Applicability of Intrusion Detection System on Ethereum Attacks: A Comprehensive Review
Authors: Arkan Hammoodi Hasan Kabla, Mohammed Anbar, Selvakumar Manickam, Taief Alaa Alamiedy, Peterson Bernabe Cruspe, Ahmed K. Al-Ani, and Shankar Karupayah
Ethereum attracts more investors, researchers, and even scammers for many reasons; this is the first platform that enables the new Decentralized Applications (DApps) to run on top of the blockchain network. However, the rich semantics and applications of DApps inevitably introduce many security issues that have grabbed significant attention from industry and academics due to their destructive impact on DApps in recent years. Therefore, there is a vital need to study the applicability of Intrusion Detection System in detecting Ethereum-based attacks. Hence, this paper is among the first comprehensive review that studies the applicability of IDS in detecting Ethereum-based attacks. In addition, this paper lists all the potential attacks on Ethereum passing through the vulnerabilities that cause those attacks and ending with the consequences of each attack. Besides, this paper analyses all the IDS-based related works of Ethereum attacks detection since the Ethereum platform was launched in 2015. Finally, this paper discusses the open issues regarding vulnerabilities and attacks, challenges, and future directions.
- Smart contract security is an emerging field and many established best practices from cyber security have yet to be applied to it.
- Intrusion Detection Systems (IDSs) are a critical cyber security component, as they are encumbered with detecting when a system has been compromised.
- This paper is interesting as it explores how an IDS could be applied to smart contracts to identify exploits quicker and prevent loss of funds.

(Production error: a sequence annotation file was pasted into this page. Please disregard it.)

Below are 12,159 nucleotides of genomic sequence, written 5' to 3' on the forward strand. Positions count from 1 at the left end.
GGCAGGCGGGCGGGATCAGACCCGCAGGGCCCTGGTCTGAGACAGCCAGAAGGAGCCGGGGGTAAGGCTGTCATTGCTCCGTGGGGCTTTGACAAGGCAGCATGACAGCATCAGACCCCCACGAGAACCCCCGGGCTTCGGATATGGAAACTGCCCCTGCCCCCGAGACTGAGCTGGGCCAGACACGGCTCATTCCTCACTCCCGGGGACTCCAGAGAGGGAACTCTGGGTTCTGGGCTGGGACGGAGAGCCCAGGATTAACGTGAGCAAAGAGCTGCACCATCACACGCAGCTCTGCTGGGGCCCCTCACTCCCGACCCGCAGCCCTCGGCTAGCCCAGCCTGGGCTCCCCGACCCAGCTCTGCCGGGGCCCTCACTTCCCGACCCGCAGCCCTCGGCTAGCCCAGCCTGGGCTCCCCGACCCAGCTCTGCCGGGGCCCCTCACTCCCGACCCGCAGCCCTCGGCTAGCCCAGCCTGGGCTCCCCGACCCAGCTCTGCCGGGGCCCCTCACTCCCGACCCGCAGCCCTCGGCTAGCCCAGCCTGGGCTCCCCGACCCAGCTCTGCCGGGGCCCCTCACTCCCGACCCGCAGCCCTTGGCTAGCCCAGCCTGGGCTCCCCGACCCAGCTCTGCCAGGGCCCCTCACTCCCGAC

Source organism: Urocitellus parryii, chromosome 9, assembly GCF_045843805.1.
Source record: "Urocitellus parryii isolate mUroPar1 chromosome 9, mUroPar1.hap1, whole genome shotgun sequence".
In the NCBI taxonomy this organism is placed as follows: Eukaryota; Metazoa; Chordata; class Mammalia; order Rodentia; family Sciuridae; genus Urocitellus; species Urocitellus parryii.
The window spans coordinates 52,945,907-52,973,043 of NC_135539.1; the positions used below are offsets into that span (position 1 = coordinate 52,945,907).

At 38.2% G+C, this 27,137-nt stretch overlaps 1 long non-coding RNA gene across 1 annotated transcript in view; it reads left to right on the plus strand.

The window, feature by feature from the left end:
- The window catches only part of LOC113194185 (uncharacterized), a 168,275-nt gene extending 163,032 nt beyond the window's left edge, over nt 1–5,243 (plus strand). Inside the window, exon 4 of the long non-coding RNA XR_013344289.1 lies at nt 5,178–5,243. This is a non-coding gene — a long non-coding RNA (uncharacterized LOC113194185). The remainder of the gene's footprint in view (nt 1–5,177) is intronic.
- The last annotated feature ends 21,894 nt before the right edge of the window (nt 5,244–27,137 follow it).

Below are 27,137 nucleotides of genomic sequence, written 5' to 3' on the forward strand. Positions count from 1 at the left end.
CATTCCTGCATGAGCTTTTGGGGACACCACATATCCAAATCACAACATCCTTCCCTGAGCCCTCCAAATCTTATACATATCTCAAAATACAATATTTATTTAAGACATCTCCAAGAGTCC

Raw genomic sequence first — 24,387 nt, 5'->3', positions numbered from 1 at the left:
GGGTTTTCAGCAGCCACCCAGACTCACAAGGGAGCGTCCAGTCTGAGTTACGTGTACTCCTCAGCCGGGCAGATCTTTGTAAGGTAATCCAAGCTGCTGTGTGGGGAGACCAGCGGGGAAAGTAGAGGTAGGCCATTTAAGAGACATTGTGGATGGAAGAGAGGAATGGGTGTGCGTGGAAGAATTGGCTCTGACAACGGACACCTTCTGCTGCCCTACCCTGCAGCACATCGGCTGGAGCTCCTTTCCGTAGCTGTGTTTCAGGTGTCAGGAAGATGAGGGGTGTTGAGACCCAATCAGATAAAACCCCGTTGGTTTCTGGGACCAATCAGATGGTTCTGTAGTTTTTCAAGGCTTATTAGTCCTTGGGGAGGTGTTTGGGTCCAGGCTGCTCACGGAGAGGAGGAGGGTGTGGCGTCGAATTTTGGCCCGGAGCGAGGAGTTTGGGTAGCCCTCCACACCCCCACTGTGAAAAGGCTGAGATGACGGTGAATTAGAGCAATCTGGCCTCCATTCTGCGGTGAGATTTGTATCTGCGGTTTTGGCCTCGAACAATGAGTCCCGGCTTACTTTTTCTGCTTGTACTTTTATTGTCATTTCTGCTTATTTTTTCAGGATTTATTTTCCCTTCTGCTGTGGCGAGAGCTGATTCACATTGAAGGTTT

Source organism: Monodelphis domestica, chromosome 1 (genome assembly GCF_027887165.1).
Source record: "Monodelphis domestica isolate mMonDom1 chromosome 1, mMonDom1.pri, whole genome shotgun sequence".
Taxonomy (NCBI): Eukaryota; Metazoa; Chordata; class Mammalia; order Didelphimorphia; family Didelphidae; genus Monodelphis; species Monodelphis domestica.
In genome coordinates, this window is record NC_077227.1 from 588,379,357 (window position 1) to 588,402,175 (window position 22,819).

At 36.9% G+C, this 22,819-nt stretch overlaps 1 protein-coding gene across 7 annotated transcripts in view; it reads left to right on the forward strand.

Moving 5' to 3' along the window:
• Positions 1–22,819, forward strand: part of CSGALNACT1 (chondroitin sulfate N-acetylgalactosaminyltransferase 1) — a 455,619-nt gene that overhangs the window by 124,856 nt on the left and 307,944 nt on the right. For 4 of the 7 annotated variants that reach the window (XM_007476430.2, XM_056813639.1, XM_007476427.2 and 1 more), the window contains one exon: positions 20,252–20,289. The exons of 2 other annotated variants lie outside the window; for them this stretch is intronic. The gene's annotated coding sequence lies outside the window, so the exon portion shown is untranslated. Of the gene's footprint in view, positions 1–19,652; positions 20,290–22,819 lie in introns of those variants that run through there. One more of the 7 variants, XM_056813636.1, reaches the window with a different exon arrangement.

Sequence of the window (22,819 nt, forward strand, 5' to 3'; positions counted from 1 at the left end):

Penny Wise and Pound Foolish: Quantifying the Risk of Unlimited Approval of ERC20 Tokens on Ethereum
Authors: Dabao Wang, Hang Feng, Siwei Wu, Yajin Zhou, Lei Wu, and Xingliang Yuan
The prosperity of decentralized finance motivates many investors to profit via trading their crypto assets on decentralized applications (DApps for short) of the Ethereum ecosystem. Apart from Ether (the native cryptocurrency of Ethereum), many ERC20 (a widely used token standard on Ethereum) tokens obtain vast market value in the ecosystem. Specifically, the approval mechanism is used to delegate the privilege of spending users’ tokens to DApps. By doing so, the DApps can transfer these tokens to arbitrary receivers on behalf of the users. To increase the usability, unlimited approval is commonly adopted by DApps to reduce the required interaction between them and their users. However, as shown in existing security incidents, this mechanism can be abused to steal users’ tokens.
In this paper, we present the first systematic study to quantify the risk of unlimited approval of ERC20 tokens on Ethereum. Specifically, by evaluating existing transactions up to 31st July 2021, we find that unlimited approval is prevalent (60%, 15.2M/25.4M) in the ecosystem, and 22% of users have a high risk of their approved tokens for stealing. After that, we investigate the security issues that are involved in interacting with the UIs of 22 representative DApps and 9 famous wallets to prepare the approval transactions. The result reveals the worrisome fact that all DApps request unlimited approval from the front-end users and only 10% (3/31) of UIs provide explanatory information for the approval mechanism. Meanwhile, only 16% (5/31) of UIs allow users to modify their approval amounts. Finally, we take a further step to characterize the user behavior into five modes and formalize the good practice, i.e., on-demand approval and timely spending, towards securely spending approved tokens. However, the evaluation result suggests that only 0.2% of users follow the good practice to mitigate the risk. Our study sheds light on the risk of unlimited approval and provides suggestions to secure the approval mechanism of the ERC20 tokens on Ethereum.
- This paper examines the relationship between a smart contract’s spend conditions (the conditions through which funds can be spent) and common security vulnerabilities that exploit those conditions to steal user funds.
- It provides an interesting framework to evaluate how spend conditions are structured in smart contracts, such as ERC20s implementers, and applies this to many popular applications.
- It also sheds light on the role that front-end applications have on this type of exploit. The authors found that only 10% of the UIs analyzed have clearly defined spend conditions, which complicates the development of mitigation strategies.
Nirvana: Instant and Anonymous Payment-Guarantees
Authors: Akash Madhusudan, Mahdi Sedaghat, Philipp Jovanovic, and Bart Preneel